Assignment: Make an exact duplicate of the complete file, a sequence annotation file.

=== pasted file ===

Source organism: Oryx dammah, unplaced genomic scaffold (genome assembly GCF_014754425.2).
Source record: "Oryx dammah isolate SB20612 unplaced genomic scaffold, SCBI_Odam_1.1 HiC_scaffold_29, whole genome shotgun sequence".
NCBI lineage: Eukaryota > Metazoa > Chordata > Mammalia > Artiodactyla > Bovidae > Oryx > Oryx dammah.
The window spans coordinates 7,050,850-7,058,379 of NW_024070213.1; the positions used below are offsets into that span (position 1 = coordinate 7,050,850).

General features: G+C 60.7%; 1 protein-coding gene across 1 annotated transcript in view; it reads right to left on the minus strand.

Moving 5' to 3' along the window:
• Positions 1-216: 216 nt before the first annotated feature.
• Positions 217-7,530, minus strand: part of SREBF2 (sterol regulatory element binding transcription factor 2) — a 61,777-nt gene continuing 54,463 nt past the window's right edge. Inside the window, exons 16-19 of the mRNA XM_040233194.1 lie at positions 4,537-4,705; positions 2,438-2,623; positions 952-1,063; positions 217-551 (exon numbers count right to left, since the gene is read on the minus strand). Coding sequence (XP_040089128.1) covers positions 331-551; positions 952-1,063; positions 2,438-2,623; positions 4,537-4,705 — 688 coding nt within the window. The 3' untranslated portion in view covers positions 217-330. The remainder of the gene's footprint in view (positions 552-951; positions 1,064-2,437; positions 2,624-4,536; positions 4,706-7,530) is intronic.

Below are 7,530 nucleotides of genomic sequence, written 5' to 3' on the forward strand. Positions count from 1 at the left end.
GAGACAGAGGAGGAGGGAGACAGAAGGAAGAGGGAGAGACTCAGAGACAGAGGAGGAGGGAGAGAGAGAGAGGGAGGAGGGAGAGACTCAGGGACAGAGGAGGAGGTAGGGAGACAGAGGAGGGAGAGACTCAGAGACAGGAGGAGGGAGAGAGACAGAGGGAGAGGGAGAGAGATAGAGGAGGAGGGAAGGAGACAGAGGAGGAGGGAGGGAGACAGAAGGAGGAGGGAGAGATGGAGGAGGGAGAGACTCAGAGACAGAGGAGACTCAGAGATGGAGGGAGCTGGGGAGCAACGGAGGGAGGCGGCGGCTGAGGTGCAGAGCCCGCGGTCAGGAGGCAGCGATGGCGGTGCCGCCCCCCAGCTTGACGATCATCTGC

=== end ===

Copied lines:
Source organism: Oryx dammah, unplaced genomic scaffold (genome assembly GCF_014754425.2).
Source record: "Oryx dammah isolate SB20612 unplaced genomic scaffold, SCBI_Odam_1.1 HiC_scaffold_29, whole genome shotgun sequence".
NCBI lineage: Eukaryota > Metazoa > Chordata > Mammalia > Artiodactyla > Bovidae > Oryx > Oryx dammah.
The window spans coordinates 7,050,850-7,058,379 of NW_024070213.1; the positions used below are offsets into that span (position 1 = coordinate 7,050,850).

General features: G+C 60.7%; 1 protein-coding gene across 1 annotated transcript in view; it reads right to left on the minus strand.

Moving 5' to 3' along the window:
• Positions 1-216: 216 nt before the first annotated feature.
• Positions 217-7,530, minus strand: part of SREBF2 (sterol regulatory element binding transcription factor 2) — a 61,777-nt gene continuing 54,463 nt past the window's right edge. Inside the window, exons 16-19 of the mRNA XM_040233194.1 lie at positions 4,537-4,705; positions 2,438-2,623; positions 952-1,063; positions 217-551 (exon numbers count right to left, since the gene is read on the minus strand). Coding sequence (XP_040089128.1) covers positions 331-551; positions 952-1,063; positions 2,438-2,623; positions 4,537-4,705 — 688 coding nt within the window. The 3' untranslated portion in view covers positions 217-330. The remainder of the gene's footprint in view (positions 552-951; positions 1,064-2,437; positions 2,624-4,536; positions 4,706-7,530) is intronic.

Below are 7,530 nucleotides of genomic sequence, written 5' to 3' on the forward strand. Positions count from 1 at the left end.
GAGACAGAGGAGGAGGGAGACAGAAGGAAGAGGGAGAGACTCAGAGACAGAGGAGGAGGGAGAGAGAGAGAGGGAGGAGGGAGAGACTCAGGGACAGAGGAGGAGGTAGGGAGACAGAGGAGGGAGAGACTCAGAGACAGGAGGAGGGAGAGAGACAGAGGGAGAGGGAGAGAGATAGAGGAGGAGGGAAGGAGACAGAGGAGGAGGGAGGGAGACAGAAGGAGGAGGGAGAGATGGAGGAGGGAGAGACTCAGAGACAGAGGAGACTCAGAGATGGAGGGAGCTGGGGAGCAACGGAGGGAGGCGGCGGCTGAGGTGCAGAGCCCGCGGTCAGGAGGCAGCGATGGCGGTGCCGCCCCCCAGCTTGACGATCATCTGC